Several years ago I was a professional scrapbooker. I know, it sounds like a made-up job, but during that time I made a very nice living art directing books and magazines. I also designed scrapbook layouts to put in those books and magazines to give inspiration to other scrapbookers.
At the time I was involved in the industry, it was run by *extremely* conservative LDS women. They published the books, were editors at the magazines, and decided who was heavily promoted and elevated to a “rock star” status and who wasn’t. They had the power to make or break your career.
As a mouthy liberal feminist lesbian, I had a hard time fitting into this world. Early on I had a layout of my wife and I accepted by a magazine, and I was *so* excited—but right before publication, the editor called me and said that the publisher was refusing to include it in the issue.
They felt it would upset their readers, who were not gay-friendly at all. (The understatement of the year award goes to…). Now, I’m not talking a topless shot from a Pride Parade—it was my now-wife and I at a birthday party with the headline “Who loves me true? My honey do!” Apparently it was just too radical.
I thought being “professional” was my only option
I wanted to be a part of the industry, so I changed who I was. I stopped cussing (in public—let’s get real, here). I kept my controversial opinions to myself. I stopped being outspoken. I started giving a shit about what other people thought. I played the game.
I spent half my life being someone I wasn’t. Not just someone I wasn’t, but someone I didn’t like. And it drove me to the brink of a nervous breakdown.
It took me a few years (and a lot of books by Brene Brown) after I left the industry to get back to who I authentically was. And I promised myself that I’d never be so untrue to myself that I felt like I was going to go well and truly batshit crazy ever again.
Being “professional” wasn’t worth it
At least, being the kind of professional I thought I had to be wasn’t. So I decided to just be me. The me that says “fuck” in the first five minutes of a WordCamp presentation. The me who is an unashamed feminist. The me who is willing to be unpopular if I truly believe in something.
Now, I try really hard not to be a dick about all of those things—but I’m sure sometimes I am. I’m not perfect. I know that it means not every client will want to work with me. But that’s ok, because if they don’t like who I really am, they’re going to hate working with me as much as I’m going to hate working with them.
No matter who you are, be them
Some of the most interesting people I
Twitter-stalk follow are just who they are, warts, vulgarity and all. Here are two of them who just are who they are:
Can you imagine if the above video was “Please, if you have a moment, can you send a check for the work we’ve completed?” instead of “Fuck You. Pay Me”? Do you think it would have gone viral? Would designers have responded in the way they did if the idea and the raw way it was presented hadn’t resonated with them so strongly?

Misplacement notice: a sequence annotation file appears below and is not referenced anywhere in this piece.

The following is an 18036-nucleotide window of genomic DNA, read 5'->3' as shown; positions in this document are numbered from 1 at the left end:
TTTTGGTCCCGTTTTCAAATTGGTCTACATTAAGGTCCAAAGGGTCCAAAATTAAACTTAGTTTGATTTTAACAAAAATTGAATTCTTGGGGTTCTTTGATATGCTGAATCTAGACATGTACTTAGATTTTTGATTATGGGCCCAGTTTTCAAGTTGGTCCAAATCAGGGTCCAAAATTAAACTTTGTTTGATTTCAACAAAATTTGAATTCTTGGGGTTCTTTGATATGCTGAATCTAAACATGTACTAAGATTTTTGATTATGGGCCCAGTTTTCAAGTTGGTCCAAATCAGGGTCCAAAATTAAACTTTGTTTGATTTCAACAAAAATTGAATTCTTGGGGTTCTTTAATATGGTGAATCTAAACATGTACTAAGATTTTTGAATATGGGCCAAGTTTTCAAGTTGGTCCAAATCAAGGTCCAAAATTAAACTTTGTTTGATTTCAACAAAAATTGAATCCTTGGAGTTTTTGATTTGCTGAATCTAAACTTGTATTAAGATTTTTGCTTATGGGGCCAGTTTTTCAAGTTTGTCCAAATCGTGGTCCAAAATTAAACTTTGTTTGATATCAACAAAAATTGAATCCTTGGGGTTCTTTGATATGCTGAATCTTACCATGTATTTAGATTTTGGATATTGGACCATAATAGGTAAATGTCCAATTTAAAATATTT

I don’t think so. His words had impact. He tapped into that impotent frustration freelancers feel when they get screwed over at the end of a project. The whole reason it resonated with his audience was not only what he said, but how he said it.
And while yeah, he can be kind of dick on Twitter, I get the feeling that he’s probably the same guy in real life. He’s also funny as hell. He is who he is, and he doesn’t apologize for it. And his design agency kicks so much ass that it’s called Mule Design Studio.
Erika Napoletano makes “Good shit that helps you get shit done”. Her newsletter is called “The Bitchslap”. One of her bios says “When Forbes Magazine referred to Erika as a ‘redheaded, tattooed Tina Fey with a special weakness for four-letter words,’ she took it as a compliment and went to go get a taco”.
She’s been featured in Entrepreneur and Fast Company, given a TEDx talk and written an awesome book called “The Power of Unpopular“. She decided to do two things in her career: start being honest about who she is and what’s important to her, and stop apologizing for who she is.
It all boils down to finding your tribe
Like I told Chris Lema at last year’s Pressnomics, I get motivated when someone kicks my ass a little. It fires me up. It makes think “I’ll show *you*.” and work a little harder. It challenges me to do better and be better. That’s the personal brand both of these people project.
I’m their target audience. I identify with them and share their vision and values. I feel emotionally connected, and that makes me a passionate brand advocate. And a lot of other people feel the same way.
Now, I’m not saying everyone needs to get creative with vulgarity. Natalie MacLees is one of my favorite WordPress people ever, and I can’t *ever* imagine her using profanity. That’s one of the things I love about *her*. (I even *try* to keep my cussing to a minimum around her because I like her so much). But that’s because it’s who she is. Asking her to drop an f-bomb would be as out of character for her as asking me not to.
I love Natalie for being authentic enough to not curse as much as I love Erika for being authentic enough to say “fuck” a lot. They’re true to who they are. No apologies. So be true to who *you* are.
The people who like you for who you are will be drawn to you. The people who don’t—well, they weren’t the kind of clients you’d want to work with anyway, right?
P.S. The last layout I ever had published in a scrapbook magazine was one of my wife and I on the top of Whistler Mountain getting married. In the June Wedding issue, in a special “Destination Weddings” section. (Imagine me dropping a mic.)